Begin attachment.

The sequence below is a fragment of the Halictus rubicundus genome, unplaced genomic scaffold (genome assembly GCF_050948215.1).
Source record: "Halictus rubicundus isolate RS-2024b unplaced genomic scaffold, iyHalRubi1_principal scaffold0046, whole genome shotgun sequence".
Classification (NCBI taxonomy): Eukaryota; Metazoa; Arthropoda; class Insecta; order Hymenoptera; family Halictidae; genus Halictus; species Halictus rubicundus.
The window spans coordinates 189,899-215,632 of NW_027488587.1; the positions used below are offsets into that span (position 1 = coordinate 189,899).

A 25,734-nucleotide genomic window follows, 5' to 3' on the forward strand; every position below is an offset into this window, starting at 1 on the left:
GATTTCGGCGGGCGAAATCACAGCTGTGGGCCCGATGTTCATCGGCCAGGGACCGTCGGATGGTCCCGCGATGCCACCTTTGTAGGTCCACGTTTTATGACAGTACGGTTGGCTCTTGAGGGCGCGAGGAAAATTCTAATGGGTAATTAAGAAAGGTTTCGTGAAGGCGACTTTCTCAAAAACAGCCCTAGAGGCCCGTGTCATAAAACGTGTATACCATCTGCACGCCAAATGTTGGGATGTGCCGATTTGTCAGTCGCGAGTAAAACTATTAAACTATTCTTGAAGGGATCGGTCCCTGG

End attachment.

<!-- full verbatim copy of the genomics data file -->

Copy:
The sequence below is a fragment of the Halictus rubicundus genome, unplaced genomic scaffold (genome assembly GCF_050948215.1).
Source record: "Halictus rubicundus isolate RS-2024b unplaced genomic scaffold, iyHalRubi1_principal scaffold0046, whole genome shotgun sequence".
Classification (NCBI taxonomy): Eukaryota; Metazoa; Arthropoda; class Insecta; order Hymenoptera; family Halictidae; genus Halictus; species Halictus rubicundus.
The window spans coordinates 189,899-215,632 of NW_027488587.1; the positions used below are offsets into that span (position 1 = coordinate 189,899).

A 25,734-nucleotide genomic window follows, 5' to 3' on the forward strand; every position below is an offset into this window, starting at 1 on the left:
GATTTCGGCGGGCGAAATCACAGCTGTGGGCCCGATGTTCATCGGCCAGGGACCGTCGGATGGTCCCGCGATGCCACCTTTGTAGGTCCACGTTTTATGACAGTACGGTTGGCTCTTGAGGGCGCGAGGAAAATTCTAATGGGTAATTAAGAAAGGTTTCGTGAAGGCGACTTTCTCAAAAACAGCCCTAGAGGCCCGTGTCATAAAACGTGTATACCATCTGCACGCCAAATGTTGGGATGTGCCGATTTGTCAGTCGCGAGTAAAACTATTAAACTATTCTTGAAGGGATCGGTCCCTGG